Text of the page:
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Gene Treatment for Deafness?

written by: •edited by: Paul Arnold•updated: 11/25/2009

Scientists have moved a big step closer to using genetic engineering to restore hearing to the deaf. A therapy is not round the corner just yet but the advance in understanding from this new research is significant.

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    Causes of Adult Deafness

    One of the contributory causes to age-related hearing loss is the loss of tiny hair cells in the organ of Corti, which is located in the ear's cochlea. As people age, the ability to hear clearly diminishes as these cells die off. The cells are also lost if a person is exposed to loud noises for a protracted period of time.

    Knowing this provides an obvious direction for scientific studies. If these cells could be re-grown then hearing could be restored. And scientists at the Oregon Health and Science University have just done that by producing auditory hair cells in the cochlea of the mouse inner ear.

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    Hearing gene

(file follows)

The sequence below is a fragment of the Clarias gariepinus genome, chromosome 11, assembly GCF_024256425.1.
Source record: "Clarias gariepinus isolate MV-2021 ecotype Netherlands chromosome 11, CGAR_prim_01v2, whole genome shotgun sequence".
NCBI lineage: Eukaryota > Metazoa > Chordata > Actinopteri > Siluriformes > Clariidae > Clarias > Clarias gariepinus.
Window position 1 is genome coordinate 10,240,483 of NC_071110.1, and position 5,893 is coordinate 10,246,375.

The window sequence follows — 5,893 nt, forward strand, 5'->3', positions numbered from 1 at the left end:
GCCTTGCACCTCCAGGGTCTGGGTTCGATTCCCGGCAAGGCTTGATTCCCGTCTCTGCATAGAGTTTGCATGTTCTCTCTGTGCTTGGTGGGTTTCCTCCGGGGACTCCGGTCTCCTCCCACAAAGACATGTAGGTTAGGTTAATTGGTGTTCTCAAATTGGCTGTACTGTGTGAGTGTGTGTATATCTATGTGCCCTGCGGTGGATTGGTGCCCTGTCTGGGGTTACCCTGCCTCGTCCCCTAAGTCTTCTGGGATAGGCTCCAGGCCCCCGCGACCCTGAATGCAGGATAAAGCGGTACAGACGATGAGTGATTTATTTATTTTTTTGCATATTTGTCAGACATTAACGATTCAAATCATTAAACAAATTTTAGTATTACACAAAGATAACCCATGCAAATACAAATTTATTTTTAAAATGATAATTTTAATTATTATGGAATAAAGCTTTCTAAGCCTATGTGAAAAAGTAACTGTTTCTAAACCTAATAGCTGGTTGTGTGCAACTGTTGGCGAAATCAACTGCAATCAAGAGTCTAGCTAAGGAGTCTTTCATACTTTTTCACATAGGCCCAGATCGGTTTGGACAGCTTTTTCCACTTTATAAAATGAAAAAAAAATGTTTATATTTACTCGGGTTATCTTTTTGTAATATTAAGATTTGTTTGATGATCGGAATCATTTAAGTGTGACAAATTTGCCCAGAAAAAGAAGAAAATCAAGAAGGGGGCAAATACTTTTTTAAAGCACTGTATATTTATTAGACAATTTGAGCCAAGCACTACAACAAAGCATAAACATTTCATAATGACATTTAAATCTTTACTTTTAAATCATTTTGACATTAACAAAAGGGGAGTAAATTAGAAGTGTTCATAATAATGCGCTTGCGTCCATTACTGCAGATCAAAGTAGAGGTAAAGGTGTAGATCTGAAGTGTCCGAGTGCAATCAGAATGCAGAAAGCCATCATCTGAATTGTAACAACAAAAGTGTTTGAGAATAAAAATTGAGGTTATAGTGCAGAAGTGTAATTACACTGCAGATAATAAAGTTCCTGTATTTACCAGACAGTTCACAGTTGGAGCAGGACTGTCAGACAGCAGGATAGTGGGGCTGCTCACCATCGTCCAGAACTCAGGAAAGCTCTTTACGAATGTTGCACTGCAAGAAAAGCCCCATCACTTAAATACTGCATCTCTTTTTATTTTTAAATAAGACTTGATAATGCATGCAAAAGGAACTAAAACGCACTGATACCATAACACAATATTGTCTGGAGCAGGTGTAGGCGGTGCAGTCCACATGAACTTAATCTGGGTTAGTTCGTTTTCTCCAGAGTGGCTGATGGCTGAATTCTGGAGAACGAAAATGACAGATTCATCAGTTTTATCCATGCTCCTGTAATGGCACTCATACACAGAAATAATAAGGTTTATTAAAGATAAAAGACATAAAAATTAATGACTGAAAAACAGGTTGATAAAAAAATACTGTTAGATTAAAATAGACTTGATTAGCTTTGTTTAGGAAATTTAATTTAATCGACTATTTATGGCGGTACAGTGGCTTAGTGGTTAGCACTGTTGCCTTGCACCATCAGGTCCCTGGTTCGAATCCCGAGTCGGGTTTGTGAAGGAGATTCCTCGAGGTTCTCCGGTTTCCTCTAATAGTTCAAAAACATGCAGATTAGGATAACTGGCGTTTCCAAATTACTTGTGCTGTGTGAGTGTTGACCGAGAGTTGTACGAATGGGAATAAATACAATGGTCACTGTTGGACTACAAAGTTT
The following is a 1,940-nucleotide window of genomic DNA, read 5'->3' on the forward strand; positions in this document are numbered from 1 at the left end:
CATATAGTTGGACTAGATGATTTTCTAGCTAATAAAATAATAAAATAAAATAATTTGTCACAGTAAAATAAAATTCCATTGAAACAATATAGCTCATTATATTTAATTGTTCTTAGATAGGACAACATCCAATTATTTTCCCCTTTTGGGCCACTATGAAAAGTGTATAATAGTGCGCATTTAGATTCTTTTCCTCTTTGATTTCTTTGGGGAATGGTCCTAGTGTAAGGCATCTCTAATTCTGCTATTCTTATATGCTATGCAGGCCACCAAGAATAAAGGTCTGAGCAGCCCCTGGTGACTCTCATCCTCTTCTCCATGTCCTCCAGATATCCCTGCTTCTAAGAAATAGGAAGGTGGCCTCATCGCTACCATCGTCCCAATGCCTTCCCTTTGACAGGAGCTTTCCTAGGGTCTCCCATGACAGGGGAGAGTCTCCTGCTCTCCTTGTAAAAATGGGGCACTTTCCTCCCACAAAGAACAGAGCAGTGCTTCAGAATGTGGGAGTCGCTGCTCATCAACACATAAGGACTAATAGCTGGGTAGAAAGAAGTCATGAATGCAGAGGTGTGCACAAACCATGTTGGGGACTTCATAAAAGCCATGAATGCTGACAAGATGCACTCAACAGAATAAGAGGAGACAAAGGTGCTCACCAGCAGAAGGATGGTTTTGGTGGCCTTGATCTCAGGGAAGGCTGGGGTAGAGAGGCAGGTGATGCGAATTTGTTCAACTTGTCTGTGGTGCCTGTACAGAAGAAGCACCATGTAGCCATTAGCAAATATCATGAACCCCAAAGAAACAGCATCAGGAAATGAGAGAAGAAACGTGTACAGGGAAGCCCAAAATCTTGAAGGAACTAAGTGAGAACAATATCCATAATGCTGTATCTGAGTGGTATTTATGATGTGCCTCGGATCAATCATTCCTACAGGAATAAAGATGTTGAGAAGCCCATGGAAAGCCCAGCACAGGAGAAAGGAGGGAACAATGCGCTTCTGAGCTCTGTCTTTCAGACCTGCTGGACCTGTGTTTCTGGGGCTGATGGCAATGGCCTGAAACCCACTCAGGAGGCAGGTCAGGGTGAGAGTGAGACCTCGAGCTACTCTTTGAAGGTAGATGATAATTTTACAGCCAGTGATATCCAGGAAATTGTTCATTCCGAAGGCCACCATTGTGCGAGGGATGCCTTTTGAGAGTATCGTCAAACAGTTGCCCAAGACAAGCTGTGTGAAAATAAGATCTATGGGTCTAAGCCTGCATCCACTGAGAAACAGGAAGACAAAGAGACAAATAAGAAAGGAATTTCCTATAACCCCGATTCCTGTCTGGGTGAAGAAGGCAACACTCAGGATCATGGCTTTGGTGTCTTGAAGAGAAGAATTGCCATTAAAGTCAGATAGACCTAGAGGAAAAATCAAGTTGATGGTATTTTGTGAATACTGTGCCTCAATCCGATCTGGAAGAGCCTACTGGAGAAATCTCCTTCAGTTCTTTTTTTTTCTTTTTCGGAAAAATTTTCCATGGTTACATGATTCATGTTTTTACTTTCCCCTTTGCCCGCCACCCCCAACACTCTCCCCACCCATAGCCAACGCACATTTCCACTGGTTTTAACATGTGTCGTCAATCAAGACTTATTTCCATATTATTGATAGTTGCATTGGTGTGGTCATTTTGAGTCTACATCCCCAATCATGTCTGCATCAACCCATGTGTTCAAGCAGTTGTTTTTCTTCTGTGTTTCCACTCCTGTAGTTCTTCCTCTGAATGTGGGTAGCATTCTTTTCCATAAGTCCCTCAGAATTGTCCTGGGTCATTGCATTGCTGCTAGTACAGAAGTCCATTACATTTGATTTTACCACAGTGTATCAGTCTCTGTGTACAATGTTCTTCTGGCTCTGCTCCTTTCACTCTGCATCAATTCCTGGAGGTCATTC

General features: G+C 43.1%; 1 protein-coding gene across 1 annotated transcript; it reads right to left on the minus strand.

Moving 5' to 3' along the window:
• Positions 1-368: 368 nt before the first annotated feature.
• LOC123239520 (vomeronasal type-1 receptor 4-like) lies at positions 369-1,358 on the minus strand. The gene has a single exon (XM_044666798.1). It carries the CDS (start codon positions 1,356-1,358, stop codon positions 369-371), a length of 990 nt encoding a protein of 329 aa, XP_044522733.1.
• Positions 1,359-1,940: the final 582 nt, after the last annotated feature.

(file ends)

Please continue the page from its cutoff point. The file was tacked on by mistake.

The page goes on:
The cells increased in number after the introduction of a gene called Atoh 1. It was transferred into the developing inner ears of mice along with a florescent protein (GFP) that makes jellyfish glow. GFP was used to determine where Atoh 1 was being expressed.

    The introduction of Atoh 1 resulted in expression of the gene inside the organ of Corti, which is where the hair cells form. As a result, many more hair cells were formed.

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    Hearing cells

    Section through the organ of corti, showing position of inner and outer hair cells - author Madhero88 - Creative Commons Attribution ShareAlike 3.0 The formation of the cells was one thing, but were they actually functionally viable? That's a little harder to find out. Dr Anthony Ricci, associate professor of otolaryngology at the Stanford University School of Medicine was able to test the electrophysiological properties of the hair cells and found them to be consistent with the signals one expects to receive from naturally grown hair cells.

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    Gene therapy for deafness?

    The scientists were able to show that Atoh 1 expression leads to the development of auditory hair cells. What is unknown at this stage is whether transfer of the Atoh 1 into the ears of deaf mice will restore hearing. That awaits the next round of research. However, this is an important step on the road to ultimately developing a gene based therapy for deafness.